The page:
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15 Inch Gun Turret, HMS Repulse,
August 1941. 1942
Painter, printmaker, draughtsman, born in east London to a poor Jewish family recently arrived from Russia. He was bedridden for several years as a child and largely taught himself basic education, music and to draw. By 1916 he was able to earn his living as a draughtsman to a monumental mason.
He spent five years studying part-time at St. Martin's School of Art. The personal influence of William Rothenstein enabled him to study full-time at the Royal College of Art, 1922-25. After a couple of years working freelance he began to exhibit at the NEAC and became a pioneer in reviving colour lithography. He periodically taught at the Ruskin School of Art and the Royal College of Art and was an official war artist in the Second World War.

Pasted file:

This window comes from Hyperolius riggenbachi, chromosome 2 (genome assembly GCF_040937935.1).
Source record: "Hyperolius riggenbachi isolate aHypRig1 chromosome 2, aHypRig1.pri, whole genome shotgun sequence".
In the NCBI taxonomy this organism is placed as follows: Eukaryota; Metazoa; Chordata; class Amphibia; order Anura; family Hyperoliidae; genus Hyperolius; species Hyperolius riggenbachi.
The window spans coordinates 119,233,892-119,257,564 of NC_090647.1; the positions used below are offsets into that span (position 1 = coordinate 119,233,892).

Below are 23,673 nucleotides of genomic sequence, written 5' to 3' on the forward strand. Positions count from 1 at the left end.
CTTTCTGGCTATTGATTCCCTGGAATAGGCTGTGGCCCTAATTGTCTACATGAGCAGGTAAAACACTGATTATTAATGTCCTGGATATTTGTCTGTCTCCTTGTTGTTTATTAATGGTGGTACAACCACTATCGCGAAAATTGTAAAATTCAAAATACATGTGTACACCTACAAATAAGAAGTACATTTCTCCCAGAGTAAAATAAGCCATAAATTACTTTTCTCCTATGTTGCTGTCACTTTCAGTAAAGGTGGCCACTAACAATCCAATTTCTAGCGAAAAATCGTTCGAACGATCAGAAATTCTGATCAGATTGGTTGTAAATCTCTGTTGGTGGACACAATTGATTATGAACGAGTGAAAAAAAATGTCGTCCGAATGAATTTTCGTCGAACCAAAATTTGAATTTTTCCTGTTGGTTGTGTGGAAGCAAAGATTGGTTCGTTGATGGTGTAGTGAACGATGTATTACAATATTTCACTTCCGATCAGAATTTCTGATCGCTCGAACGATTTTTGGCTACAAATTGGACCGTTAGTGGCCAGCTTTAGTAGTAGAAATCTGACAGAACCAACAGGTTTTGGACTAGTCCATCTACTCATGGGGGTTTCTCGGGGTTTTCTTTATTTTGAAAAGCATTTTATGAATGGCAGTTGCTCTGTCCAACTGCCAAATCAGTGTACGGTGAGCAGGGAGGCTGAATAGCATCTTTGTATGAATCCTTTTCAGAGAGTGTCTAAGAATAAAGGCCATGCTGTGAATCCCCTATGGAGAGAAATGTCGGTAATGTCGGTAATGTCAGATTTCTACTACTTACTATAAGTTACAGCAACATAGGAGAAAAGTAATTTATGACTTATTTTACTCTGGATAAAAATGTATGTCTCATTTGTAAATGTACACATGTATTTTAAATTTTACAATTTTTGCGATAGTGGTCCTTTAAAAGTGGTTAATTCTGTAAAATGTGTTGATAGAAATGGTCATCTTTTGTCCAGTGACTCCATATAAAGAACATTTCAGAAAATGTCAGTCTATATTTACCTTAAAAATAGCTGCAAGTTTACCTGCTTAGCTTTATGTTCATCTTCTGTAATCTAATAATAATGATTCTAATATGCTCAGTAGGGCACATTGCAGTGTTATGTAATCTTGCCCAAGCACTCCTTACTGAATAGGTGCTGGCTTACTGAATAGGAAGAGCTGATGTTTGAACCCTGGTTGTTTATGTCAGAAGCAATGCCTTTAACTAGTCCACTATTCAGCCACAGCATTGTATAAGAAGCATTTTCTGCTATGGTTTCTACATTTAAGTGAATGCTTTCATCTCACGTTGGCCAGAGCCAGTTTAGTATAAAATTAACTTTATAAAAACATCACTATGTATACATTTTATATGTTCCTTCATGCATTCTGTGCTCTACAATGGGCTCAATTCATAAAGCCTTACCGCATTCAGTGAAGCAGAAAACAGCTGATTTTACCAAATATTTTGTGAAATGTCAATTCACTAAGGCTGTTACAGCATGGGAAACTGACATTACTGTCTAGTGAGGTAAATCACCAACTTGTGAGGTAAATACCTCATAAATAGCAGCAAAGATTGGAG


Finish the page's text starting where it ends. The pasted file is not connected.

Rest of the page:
By the time of his death Freedman had established an enviable reputation as illustrator and designer of posters, stamps, books and book-jackets believing in 'only good and bad art'. His first exhibition was at the Literary Bookshop, Bloomsbury in 1929; a memorial exhibition was held by the Arts Council in 1958. The Freedman archive is now held at Manchester Metropolitan University. The Tate Gallery holds his work.